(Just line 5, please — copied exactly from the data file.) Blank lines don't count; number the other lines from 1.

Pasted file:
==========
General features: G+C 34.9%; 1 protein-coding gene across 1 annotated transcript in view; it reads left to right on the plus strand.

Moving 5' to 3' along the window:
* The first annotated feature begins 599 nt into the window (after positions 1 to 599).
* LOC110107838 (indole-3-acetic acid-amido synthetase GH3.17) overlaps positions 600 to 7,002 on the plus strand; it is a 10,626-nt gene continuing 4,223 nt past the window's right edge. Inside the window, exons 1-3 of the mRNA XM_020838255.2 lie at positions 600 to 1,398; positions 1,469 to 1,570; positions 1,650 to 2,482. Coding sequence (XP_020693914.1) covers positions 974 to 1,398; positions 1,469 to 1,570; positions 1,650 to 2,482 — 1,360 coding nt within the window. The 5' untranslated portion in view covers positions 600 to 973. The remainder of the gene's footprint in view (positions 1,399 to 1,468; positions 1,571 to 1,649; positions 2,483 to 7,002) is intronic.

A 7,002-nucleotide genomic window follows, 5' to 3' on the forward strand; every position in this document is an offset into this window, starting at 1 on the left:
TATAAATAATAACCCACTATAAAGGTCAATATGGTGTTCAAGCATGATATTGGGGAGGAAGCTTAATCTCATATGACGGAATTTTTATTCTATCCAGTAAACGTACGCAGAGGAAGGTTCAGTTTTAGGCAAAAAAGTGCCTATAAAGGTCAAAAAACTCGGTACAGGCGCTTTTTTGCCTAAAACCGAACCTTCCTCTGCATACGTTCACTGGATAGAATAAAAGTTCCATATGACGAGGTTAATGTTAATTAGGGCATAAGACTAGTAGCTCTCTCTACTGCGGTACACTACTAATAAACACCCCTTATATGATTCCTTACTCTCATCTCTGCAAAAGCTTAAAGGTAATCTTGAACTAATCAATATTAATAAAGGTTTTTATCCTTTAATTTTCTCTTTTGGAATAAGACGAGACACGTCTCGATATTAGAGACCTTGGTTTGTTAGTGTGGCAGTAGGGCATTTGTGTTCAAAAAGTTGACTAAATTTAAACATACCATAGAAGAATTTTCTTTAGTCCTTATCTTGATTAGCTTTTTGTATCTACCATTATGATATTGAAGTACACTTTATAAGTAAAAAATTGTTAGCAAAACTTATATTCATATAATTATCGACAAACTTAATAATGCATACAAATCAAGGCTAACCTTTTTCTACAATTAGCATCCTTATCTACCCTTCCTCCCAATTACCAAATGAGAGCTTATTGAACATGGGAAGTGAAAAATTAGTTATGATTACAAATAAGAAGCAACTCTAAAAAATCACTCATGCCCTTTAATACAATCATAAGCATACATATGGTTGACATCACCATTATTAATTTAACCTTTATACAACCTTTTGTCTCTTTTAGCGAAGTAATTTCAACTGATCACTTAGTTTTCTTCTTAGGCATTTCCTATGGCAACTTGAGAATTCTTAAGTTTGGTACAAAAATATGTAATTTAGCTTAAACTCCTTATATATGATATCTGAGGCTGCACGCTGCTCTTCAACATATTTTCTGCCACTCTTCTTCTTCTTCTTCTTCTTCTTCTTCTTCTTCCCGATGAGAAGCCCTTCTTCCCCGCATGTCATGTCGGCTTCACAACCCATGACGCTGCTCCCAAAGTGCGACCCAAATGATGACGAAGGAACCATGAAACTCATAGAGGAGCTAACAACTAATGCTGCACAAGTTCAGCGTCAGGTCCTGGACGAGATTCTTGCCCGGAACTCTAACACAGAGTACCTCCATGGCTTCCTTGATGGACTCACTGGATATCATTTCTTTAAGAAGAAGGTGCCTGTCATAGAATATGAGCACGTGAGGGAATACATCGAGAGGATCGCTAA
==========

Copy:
A 7,002-nucleotide genomic window follows, 5' to 3' on the forward strand; every position in this document is an offset into this window, starting at 1 on the left: